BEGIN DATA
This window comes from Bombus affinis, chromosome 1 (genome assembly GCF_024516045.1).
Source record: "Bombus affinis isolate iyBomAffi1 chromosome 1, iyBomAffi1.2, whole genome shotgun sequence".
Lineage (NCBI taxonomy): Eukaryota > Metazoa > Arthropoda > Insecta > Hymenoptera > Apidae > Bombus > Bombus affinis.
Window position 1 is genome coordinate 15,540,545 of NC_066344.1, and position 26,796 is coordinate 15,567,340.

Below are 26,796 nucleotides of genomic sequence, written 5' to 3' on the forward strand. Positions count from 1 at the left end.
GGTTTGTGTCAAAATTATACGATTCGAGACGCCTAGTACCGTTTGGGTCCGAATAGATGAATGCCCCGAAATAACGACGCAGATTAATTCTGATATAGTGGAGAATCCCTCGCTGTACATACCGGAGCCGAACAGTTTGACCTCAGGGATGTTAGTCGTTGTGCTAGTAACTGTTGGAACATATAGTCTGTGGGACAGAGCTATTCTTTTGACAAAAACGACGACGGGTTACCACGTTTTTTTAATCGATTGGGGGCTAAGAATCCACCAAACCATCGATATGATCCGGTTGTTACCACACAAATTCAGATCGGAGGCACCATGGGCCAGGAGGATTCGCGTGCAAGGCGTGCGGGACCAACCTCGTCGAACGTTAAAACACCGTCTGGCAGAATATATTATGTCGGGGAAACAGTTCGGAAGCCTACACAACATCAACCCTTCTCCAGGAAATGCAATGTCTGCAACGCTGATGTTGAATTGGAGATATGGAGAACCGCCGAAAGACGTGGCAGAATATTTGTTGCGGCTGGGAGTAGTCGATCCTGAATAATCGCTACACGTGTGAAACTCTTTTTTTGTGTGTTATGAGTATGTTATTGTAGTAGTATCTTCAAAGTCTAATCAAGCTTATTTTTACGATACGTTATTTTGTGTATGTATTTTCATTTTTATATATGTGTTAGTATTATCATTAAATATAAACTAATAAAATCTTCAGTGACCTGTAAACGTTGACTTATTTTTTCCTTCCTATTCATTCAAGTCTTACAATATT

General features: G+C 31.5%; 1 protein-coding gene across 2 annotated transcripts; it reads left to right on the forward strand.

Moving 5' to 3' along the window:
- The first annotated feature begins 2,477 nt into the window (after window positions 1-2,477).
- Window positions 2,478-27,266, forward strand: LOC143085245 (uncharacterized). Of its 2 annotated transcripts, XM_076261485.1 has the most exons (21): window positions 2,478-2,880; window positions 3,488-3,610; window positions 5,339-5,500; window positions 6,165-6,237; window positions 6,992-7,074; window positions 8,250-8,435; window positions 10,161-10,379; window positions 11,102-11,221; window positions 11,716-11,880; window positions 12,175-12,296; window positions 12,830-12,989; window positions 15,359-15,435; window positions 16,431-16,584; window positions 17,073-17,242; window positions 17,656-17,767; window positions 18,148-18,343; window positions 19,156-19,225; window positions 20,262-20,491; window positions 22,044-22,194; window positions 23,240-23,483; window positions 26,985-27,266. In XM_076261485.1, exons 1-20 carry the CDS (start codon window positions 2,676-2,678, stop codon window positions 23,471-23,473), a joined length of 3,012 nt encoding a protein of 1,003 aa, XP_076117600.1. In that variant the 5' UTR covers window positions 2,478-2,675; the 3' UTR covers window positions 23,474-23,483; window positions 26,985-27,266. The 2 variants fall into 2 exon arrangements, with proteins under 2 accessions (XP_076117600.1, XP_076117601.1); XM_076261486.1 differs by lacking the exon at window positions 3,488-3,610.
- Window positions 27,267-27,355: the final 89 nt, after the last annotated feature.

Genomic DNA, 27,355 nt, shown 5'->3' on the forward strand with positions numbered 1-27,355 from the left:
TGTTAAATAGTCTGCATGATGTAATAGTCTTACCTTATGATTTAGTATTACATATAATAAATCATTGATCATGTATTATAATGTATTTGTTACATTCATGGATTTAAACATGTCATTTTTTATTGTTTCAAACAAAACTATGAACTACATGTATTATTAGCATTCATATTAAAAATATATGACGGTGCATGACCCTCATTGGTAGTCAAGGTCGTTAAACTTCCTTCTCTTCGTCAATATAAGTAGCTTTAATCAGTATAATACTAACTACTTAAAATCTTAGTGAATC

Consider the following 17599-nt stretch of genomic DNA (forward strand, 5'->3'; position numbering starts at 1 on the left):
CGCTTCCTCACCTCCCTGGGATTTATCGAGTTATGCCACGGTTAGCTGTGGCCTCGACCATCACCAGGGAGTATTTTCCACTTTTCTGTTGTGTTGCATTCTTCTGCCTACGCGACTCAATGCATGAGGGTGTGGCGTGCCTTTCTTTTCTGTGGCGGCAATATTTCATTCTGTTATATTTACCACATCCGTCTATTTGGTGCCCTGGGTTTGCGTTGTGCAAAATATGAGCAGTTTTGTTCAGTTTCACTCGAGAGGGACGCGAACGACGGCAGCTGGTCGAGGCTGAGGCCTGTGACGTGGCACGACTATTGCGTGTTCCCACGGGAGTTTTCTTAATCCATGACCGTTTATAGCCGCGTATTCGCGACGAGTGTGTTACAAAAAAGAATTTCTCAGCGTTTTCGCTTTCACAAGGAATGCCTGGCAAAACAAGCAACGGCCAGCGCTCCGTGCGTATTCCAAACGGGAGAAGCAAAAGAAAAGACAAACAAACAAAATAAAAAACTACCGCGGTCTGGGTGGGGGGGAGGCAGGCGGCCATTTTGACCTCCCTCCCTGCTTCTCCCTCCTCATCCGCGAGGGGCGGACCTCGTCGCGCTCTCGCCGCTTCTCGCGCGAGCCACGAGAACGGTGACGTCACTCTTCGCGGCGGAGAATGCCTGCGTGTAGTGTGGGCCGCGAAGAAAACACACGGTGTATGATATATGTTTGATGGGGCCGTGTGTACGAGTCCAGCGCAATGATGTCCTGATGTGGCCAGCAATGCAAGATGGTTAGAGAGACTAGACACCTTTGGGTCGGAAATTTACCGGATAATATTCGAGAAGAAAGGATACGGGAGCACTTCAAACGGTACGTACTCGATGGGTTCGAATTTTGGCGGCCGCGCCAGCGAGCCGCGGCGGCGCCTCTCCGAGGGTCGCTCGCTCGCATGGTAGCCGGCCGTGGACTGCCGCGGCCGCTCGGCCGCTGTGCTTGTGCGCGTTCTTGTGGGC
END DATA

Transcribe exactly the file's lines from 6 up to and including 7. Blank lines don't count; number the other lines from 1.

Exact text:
GGTTTGTGTCAAAATTATACGATTCGAGACGCCTAGTACCGTTTGGGTCCGAATAGATGAATGCCCCGAAATAACGACGCAGATTAATTCTGATATAGTGGAGAATCCCTCGCTGTACATACCGGAGCCGAACAGTTTGACCTCAGGGATGTTAGTCGTTGTGCTAGTAACTGTTGGAACATATAGTCTGTGGGACAGAGCTATTCTTTTGACAAAAACGACGACGGGTTACCACGTTTTTTTAATCGATTGGGGGCTAAGAATCCACCAAACCATCGATATGATCCGGTTGTTACCACACAAATTCAGATCGGAGGCACCATGGGCCAGGAGGATTCGCGTGCAAGGCGTGCGGGACCAACCTCGTCGAACGTTAAAACACCGTCTGGCAGAATATATTATGTCGGGGAAACAGTTCGGAAGCCTACACAACATCAACCCTTCTCCAGGAAATGCAATGTCTGCAACGCTGATGTTGAATTGGAGATATGGAGAACCGCCGAAAGACGTGGCAGAATATTTGTTGCGGCTGGGAGTAGTCGATCCTGAATAATCGCTACACGTGTGAAACTCTTTTTTTGTGTGTTATGAGTATGTTATTGTAGTAGTATCTTCAAAGTCTAATCAAGCTTATTTTTACGATACGTTATTTTGTGTATGTATTTTCATTTTTATATATGTGTTAGTATTATCATTAAATATAAACTAATAAAATCTTCAGTGACCTGTAAACGTTGACTTATTTTTTCCTTCCTATTCATTCAAGTCTTACAATATT

General features: G+C 31.5%; 1 protein-coding gene across 2 annotated transcripts; it reads left to right on the forward strand.